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Last Days

September 29, 2019

I am writing this on the ferry en route to Ancona. Yesterday we drained the water tanks, unplugged the mains electricity and filled every through-hull fitting with pieces of sponge in an effort to thwart the wasps from building nests in every nook and cranny during our absence. It’s the same ritual every year and a time for mixed feelings. It is always sad to leave the sunshine and beauty of Greece and the Greek people though we always look forward to seeing friends and family again.

Rampage being lifted, sails already removed

The pace of life aboard Rampage through the summer is inevitably slow. Most of the time it’s far too hot for anything else. My good intentions to maintain the hard-earned fitness I’d achieved over the winter and spring evaporated in the heat haze. My weights and Pilates bands languished in bottom of my wardrobe and the few walks we did were rarely more than a leisurely stroll. Okay, I swam most days and when we were alone (I.e. no visitors on board,) I swam hard. We also messed about in the kayak. But that’s it. So I know when I start rowing again my abs will protest horribly, but I do relish the slower pace of life through the summer.

One thing I have achieved while we’ve been on board has been quite a lot of writing. It was quantity rather than quality at this stage – a case of just get the words down – refining and editing come later. Still it feels like an achievement and I hope I don’t lose the momentum when we get home in the way I’ve let my fitness levels slip while we’ve been away.

Since waving farewell to Bill and Sara in Agia Efimia, we have gradually made our way north. The day after they left, I went over to accost the owner of a small trawler-type boat that was anchored nearby. We had seen it a few days earlier in Sivota and had been intrigued by the poles/arms either side and had been trying to work out their purpose. D wondered if they were something to do with big game fishing but it turned out that they were a stabilising device. Anyway, we wound up having a drink on board Envoy that evening and now have an offer to visit Laurie and Diane in Auckland if we ever go to New Zealand.

At about 03:00 the next morning, we were woken by the wind. It was eerie. I had already woken for some reason and could hear a sort of whooshing noise getting louder and louder as it approached. It was positively menacing. The ferocity as it arrived was extraordinary. Rampage tossed at the end of her anchor chain and the dinghy skittered about madly on the stern. Then the rain arrived. We were both up and hastily went to check outside. Having established that all was well, we retired below to sit it out. It was over as quickly as it had begun and no damage done; we possibly dragged half a boat length. With some considerable relief, we retired to bed again.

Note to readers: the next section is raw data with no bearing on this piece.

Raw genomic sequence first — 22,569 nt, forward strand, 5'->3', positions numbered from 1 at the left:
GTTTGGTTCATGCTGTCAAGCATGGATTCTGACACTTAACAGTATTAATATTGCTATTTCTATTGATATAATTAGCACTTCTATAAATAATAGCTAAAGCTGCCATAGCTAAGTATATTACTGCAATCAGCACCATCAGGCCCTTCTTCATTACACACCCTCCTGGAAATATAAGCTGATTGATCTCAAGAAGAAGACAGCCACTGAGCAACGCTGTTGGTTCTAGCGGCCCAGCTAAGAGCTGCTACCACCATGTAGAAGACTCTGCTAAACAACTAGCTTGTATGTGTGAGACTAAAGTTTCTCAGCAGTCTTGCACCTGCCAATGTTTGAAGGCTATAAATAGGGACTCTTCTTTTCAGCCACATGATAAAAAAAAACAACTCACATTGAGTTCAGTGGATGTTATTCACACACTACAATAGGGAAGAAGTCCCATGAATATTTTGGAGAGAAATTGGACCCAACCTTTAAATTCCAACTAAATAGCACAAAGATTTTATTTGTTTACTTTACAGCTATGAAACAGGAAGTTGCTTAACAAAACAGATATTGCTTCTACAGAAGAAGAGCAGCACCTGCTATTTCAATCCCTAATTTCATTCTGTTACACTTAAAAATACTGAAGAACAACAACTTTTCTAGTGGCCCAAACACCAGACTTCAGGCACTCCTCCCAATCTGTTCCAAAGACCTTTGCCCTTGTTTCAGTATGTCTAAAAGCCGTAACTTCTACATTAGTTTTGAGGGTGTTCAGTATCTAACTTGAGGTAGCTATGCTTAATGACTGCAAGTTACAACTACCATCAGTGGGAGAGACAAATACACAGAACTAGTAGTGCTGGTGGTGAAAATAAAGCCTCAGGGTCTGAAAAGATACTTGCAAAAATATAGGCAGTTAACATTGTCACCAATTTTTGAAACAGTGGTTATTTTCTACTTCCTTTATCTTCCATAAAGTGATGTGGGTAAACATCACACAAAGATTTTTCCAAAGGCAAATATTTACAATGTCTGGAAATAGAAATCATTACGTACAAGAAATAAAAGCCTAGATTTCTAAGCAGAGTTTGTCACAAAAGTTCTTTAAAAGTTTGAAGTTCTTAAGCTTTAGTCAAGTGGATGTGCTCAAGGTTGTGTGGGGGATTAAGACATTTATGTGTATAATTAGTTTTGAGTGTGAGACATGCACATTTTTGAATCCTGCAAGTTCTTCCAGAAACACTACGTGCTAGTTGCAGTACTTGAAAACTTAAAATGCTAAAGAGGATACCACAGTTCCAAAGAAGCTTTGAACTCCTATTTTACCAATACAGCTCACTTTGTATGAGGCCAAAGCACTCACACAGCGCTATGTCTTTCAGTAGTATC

Ice-cold ciders on our final evening at George’s

We had one last night in Big Vathi on Ithaca so I could by some little gifts for people, a night back at George’s (aka Karnagio’s) on Meganisi and one night in Abelike. In other words, a final visit to some favourite haunts to say adieu.

One small incident occurred while we were in anchor. This year, as mentioned in a previous post, I skippered the boat single-handed for the first time. In Abelike I had another first: I earned myself a bottle of wine. Previously, it has always been Duncan who has done the noble deeds and gone to rescue those in difficulties but on this occasion it was my turn, although it was a joint effort when we boarded the unattended yacht that was adrift earlier this summer.

Me and my prize!

Anyway, there I was, minding my own business that final evening in Abelike and thinking the sun was probably over the yardarm (😉) when I realised that there was a small dinghy full of five large Germans drifting past our boat. To my interested enquiry, they confirmed that they did indeed ‘have a problem’. They had run out of fuel and had not taken the precaution of bringing along any paddles.

It took several minutes to drop the outboard onto our dinghy by which time they drifted some distance away – there was quite a breeze blowing that evening, though fortunately it was onshore. Anyway, I gave chase, caught up with them and took their painter. I could not simply give them some of our spare fuel because they had a four-stroke and we have a two-stroke outboard. Instead I tried to tow them back. I then discovered that our little 2.5 hp engine was no match for their combined body weight. I went solemnly round and round in circles getting nowhere! We finally resolved the problem when one of their party climbed into my dinghy and we left the others to their fate while he and I battled back to their boat against a building sea. I kept trying to persuade him to sit further towards the stern but he seemed reluctant and so was thoroughly soaked by the time we reached their boat. He then clambered aboard to grab their fuel can and a bottle for me. Our journey back was easier as we were going with the wind and by the time we reached the shore, his companions had just arrived, blown there by the wind!